S.I.T.! Feeding Your Child Using Stability and Independence at the Table
(Guest Post by Melanie Potock)
Here on Science of Mom, we’ve been discussed starting solid foods over the last few posts. It’s a topic that I spent a lot of time researching for my book, and I ended up devoting two chapters to feeding solids. It’s also highly relevant to me right now, because 5-month-old BabyM is just starting to dabble in solid foods, and I want to be sure that we get off to a good start with his lifelong relationship with food. I was thrilled when Melanie Potock, a pediatric feeding therapist, joined the discussion about starting solids on my Facebook page. She helped me understand the importance of trunk stability for eating solid foods, and I asked her if she could write a guest post about the nuts and bolts of setting children up for comfortable and successful eating at the table. I’m so glad she agreed. After reading her post, you’ll understand why I’m working on improving our high chair with duct tape today!
Melanie also has a book coming out this fall: Raising a Healthy, Happy Eater: A Parent’s Handbook. She’s a wonderful resource, so please feel free to ask your questions in the comments.
S.I.T.! Feeding Your Child Using Stability and Independence at the Table
By Melanie Potock, MA, CCC-SLP
As a pediatric feeding therapist, I visit homes, daycares and preschools to help hesitant eaters become adventurous, healthy, happy eaters. The very first thing I assess is how the child is positioned in their feeding chair. As mentioned in Alice’s recent post on readiness for solid foods here on Science of Mom, babies must be able to sit upright before safely introducing solid foods. Why? Because fine motor development is always dependent on gross motor stability. But, did you know that toddlers and preschoolers also require optimal stability when learning to try new foods? Follow the S.I.T. Model to ensure that your child is seated comfortably and with appropriate support: S.I.T. stands for Stability & Independence at the Table.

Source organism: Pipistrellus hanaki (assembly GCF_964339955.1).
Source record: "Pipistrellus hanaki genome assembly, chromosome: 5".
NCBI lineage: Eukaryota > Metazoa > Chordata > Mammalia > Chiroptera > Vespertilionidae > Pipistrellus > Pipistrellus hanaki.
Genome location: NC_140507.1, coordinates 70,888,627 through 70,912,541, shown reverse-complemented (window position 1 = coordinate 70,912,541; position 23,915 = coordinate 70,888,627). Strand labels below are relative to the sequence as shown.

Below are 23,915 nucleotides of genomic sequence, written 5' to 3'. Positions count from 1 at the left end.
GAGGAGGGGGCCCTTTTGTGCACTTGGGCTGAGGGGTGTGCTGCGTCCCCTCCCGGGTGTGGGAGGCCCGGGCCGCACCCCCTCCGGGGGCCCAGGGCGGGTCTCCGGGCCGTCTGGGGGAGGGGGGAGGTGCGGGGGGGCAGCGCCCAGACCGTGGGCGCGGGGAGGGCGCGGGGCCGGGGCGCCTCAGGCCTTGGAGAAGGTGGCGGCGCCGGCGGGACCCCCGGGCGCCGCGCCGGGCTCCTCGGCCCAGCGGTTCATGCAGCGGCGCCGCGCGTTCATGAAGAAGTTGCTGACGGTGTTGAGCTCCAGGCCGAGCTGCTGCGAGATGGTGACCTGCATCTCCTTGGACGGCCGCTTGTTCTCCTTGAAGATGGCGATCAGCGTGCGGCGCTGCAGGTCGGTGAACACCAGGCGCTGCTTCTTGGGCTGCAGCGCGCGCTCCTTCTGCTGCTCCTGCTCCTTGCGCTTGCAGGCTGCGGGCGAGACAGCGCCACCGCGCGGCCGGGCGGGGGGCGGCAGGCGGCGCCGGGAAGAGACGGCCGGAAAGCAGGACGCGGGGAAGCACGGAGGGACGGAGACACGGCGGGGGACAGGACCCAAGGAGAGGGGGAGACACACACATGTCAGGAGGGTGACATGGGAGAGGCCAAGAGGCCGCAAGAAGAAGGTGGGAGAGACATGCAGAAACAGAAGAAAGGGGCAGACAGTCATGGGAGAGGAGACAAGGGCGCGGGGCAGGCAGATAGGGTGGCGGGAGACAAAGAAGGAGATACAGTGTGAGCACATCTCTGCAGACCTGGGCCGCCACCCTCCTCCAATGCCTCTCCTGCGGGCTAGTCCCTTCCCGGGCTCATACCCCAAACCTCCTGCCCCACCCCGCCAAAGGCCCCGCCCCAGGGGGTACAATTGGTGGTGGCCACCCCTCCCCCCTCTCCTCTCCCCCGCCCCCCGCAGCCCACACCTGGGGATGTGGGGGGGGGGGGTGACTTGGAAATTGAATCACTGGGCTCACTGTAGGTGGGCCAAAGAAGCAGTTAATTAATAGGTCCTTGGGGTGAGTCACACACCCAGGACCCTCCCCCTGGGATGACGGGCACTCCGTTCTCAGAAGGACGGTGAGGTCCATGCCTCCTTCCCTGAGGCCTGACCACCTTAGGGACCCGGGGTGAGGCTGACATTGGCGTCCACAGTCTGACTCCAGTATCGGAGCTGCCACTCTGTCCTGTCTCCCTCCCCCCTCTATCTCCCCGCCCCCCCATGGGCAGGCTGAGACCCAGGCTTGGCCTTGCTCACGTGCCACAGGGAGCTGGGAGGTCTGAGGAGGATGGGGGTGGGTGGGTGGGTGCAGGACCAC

Most feeding chairs are designed to hold up to 50 lbs. with the assumption that a small six-month-old or a heavier toddler would be able to sit in the exact same chair. Here’s the problem with that: There is a huge difference in the size of a six-month-old baby just starting to eat solid food and an eighteen-month-old toddler. Every child needs stability while seated as I noted in this article:
“Gross motor stability (in this case trunk stability) provides the support for fine motor skills. It’s very hard to learn to eat purees off a spoon or do any sort of self-feeding of soft solids if the trunk is not supported. Try it yourself by letting your trunk relax and fall into the back of your dining chair, slightly slumped. Now stay that way and try to bite, chew and swallow. Imagine if you were just learning to eat this way!”
To achieve stability in the trunk, begin by sitting your child upright in her chair. Be sure that the pelvis is tilted forward just slightly, as shown in this diagram.
First, put a rolled-up kitchen towel behind the arch of her back to ensure that the hip angle tilts forward or is slightly less than ninety degrees. If baby appears to be swimming in the highchair, add another rolled-up towel or spongy shelf liner on either side of her hips, filling in the gaps between the hips and the sides of the chair. Next, assess the back of the chair: Does baby need to lean back slightly to rest and then do a little abdominal crunch every time she leans forward to eat from her tray or take a bite from the spoon? That’s exhausting! Fold a towel and place it behind her shoulders if the seat back won’t fully adjust to an upright position. To ensure that smaller kids don’t slip forward in their seats, you can do two things: 1) Place a piece of spongy shelf liner under your child’s bottom to make it stick and/or 2) Wrap a washcloth around the saddle horn (if your high chair has one) and duct tape it, creating a fat cone of fabric. This added padding will fill in the space between baby’s diaper and the saddle horn and prevent her hips from sliding forward.
Finally, make a mental note where all those rolled up towels were placed. Take off the high chair cover, duct tape all the towels to the plastic high chair beneath, and replace the cover. You now have a customized high chair for your child and can adjust or remove the towels as she grows.
No matter what size your child is, always visualize the diagram noting that stability begins at the hips with a slight anterior pelvic tilt. The trunk and shoulders align over the hips to provide stability for fine motor skills like eating, spooning purees and picking up finger foods. Chewing is also a fine motor activity, as is swallowing!